The even longer awaited fourteenth part of our informal look at bus operations For beginners.

Once upon a time, quite some time ago, a certain Robert Stephenson created the world’s first true inter-city railway line. By September 1830, it carried its first passengers and goods between Liverpool and Manchester city centres. Today, Liverpool Lime Street is the world’s oldest railway terminus in continuous use. Liverpool Road station, in Manchester, is part of the Science Museum Group as Manchester’s Science and Industry Museum.

On reading the previous paragraph, you may be asking yourself, “What has this got to be do with buses?” Quite a bit, because not all railway bridges are sixteen feet or higher above our roads, bridleways, canals, footpaths and rivers. Our earlier road bridges were designed for horses and carts, never mind state-of-the-art electric cars. Or double decker buses.

The average UK double decker bus is about 15′ high, or 14′ 6″. A bridge that is sixteen feet high offers little clearance, especially if the bus breaks down. This problem could be rectified by single decker vehicles, or by low height double decker buses.

Lowbridge buses

With bus operators wanting to avoid taking a bus out of service due to a bridge strike, Leyland introduced and patented a lowbridge design in 1927. This was used on the TD1 chassis with Glasgow Corporation among its earliest adopters.

On a regular double decker bus, the top deck has a 2+2 seating layout with a five-seat bench at the back of the bus. With the lowbridge design, the two seats on either side of the gangway are moved to the left hand side of the bus. Therefore, the top deck has four seats across and a gangway on the right hand side as you take your position.

As lowbridge buses of that ilk predated later crew-operated buses with front and centre doors, the stairs were at the rear, on the platform. The back seat would normally have room for three passengers.

There was two major disadvantages with this kind of bus. Firstly, imagine you chose the window seat when you got on at Stalybridge. You want to get off at The Listons, but the three passengers next to you want to go to Marple. After a polite “excuse me…”, you try to leave the bus without standing on your fellow passengers’ toes.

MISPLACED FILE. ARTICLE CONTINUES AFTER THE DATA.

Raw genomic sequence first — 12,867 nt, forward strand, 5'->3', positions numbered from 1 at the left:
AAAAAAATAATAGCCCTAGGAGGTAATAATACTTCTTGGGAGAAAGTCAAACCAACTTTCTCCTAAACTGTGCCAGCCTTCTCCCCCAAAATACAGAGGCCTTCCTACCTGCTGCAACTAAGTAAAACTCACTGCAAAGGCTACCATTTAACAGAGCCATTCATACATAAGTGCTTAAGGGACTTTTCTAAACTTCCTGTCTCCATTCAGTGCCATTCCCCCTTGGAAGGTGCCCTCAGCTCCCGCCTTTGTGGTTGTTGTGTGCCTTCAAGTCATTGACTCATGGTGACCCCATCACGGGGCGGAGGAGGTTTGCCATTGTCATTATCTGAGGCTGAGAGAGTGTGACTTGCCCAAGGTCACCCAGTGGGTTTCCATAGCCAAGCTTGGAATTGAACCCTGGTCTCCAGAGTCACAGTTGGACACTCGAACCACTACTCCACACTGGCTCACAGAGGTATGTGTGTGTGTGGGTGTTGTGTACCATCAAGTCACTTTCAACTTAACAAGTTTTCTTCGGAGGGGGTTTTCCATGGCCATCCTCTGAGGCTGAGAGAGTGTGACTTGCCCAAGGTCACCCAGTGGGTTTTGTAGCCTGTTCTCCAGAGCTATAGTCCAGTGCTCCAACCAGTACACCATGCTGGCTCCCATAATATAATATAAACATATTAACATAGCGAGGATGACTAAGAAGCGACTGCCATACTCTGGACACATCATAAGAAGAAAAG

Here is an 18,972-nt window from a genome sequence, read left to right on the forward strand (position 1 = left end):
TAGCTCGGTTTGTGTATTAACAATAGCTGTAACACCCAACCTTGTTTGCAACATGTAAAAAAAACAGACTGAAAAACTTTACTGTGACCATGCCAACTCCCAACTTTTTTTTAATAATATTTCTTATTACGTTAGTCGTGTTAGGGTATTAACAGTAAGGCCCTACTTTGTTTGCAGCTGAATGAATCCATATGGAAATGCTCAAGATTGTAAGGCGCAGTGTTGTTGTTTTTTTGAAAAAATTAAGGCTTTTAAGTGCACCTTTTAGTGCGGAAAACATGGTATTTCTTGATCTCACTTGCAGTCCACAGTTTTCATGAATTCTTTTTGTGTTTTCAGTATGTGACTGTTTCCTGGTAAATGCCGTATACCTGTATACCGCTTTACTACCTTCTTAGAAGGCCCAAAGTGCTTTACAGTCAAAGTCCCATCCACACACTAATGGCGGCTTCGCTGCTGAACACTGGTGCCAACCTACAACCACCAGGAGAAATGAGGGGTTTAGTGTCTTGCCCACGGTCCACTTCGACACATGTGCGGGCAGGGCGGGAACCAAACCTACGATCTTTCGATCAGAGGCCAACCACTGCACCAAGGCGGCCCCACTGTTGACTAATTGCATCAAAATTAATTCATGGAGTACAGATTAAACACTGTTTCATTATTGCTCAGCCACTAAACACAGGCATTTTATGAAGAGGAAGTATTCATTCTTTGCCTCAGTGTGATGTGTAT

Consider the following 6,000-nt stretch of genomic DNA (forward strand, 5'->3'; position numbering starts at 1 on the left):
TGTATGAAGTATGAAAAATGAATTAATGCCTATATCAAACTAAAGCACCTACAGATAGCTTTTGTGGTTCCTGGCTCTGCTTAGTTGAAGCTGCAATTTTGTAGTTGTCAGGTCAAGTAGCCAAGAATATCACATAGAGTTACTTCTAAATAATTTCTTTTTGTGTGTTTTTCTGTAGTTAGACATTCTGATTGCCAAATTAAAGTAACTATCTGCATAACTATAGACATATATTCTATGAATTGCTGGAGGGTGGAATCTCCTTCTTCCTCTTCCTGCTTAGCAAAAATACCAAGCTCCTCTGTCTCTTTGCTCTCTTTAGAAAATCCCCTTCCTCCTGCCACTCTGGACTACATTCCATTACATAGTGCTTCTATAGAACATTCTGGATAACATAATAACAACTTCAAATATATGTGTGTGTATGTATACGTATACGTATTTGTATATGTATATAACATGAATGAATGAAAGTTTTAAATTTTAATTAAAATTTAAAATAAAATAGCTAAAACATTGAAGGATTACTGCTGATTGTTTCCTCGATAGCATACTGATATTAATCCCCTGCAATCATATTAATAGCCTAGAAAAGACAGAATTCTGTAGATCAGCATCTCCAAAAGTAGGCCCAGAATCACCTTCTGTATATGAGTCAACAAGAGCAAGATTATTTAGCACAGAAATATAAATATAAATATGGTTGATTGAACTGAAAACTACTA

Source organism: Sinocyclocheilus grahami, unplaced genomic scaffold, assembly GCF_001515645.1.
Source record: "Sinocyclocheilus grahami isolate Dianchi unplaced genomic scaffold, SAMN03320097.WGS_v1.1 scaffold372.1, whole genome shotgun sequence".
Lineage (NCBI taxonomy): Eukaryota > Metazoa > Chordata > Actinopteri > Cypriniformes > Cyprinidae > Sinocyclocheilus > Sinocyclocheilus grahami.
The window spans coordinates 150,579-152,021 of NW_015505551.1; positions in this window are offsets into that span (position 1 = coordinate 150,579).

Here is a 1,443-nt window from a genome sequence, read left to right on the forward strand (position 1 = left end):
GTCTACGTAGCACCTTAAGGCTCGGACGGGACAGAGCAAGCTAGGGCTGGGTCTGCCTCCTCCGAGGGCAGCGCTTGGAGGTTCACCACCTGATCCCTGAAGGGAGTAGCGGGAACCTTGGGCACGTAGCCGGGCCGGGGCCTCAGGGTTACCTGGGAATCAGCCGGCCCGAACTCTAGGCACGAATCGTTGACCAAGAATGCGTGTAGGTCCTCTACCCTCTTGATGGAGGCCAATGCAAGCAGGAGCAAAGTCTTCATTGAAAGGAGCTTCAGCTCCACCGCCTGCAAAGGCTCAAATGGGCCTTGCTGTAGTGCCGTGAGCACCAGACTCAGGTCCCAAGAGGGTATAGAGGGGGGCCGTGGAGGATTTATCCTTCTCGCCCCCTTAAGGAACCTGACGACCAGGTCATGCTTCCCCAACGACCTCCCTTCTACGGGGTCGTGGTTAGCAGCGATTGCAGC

If in this earlier scenario you are a bony 4′ 6″ ten-year-old, imagine if you’re a not-so-bony forty-year-old that has finished a shift at Futura. A 6′ 6″ one built like the proverbial you-know-what-you-once-saw beside Stanley Square. Firstly, your size 11s would make your Marple-bound fellows writhe with pain. Then you need to bend down to avoid banging your head on the roof (ouch!).

A taller passenger, like the person described previously, would take a seat downstairs. The lower deck was at a more normal height than the top deck. Then again, if he or she wanted to smoke a cigarette, our passenger would have had to go upstairs.

Some of our older readers would have been able to guess which bus route we were referring to, and as to who the operator was at the time. If you guessed the ’90’ and ‘North Western Road Car Company’ (don’t forget the ‘Road Car Company’, that is important!), give yourself a gold star. As featured in our photograph, NWRCC operated a fair few lowbridge double deckers – most notably the Bristol K5G.

The most common type of lowbridge bus chassis design was Bristol’s K series of double decker buses. They were first manufactured in 1936 and this design was superseded by the KS and KSW chassis. The Leyland PD2s were also available in lowbridge and highbridge forms. Typically, lowbridge buses were a foot lower than their standard height equivalents.

Lowbridge bus models

  • AEC Regent III;
  • Bristol K5G;
  • Bristol KS/KSW;
  • Leyland TD1;
  • Leyland PD2.

Enter the low height chassis

With the lowbridge bus chassis unpopular with taller passengers and increasingly obsolescent, there was one technological breakthrough that rendered the lowbridge bus obsolete: the low height chassis.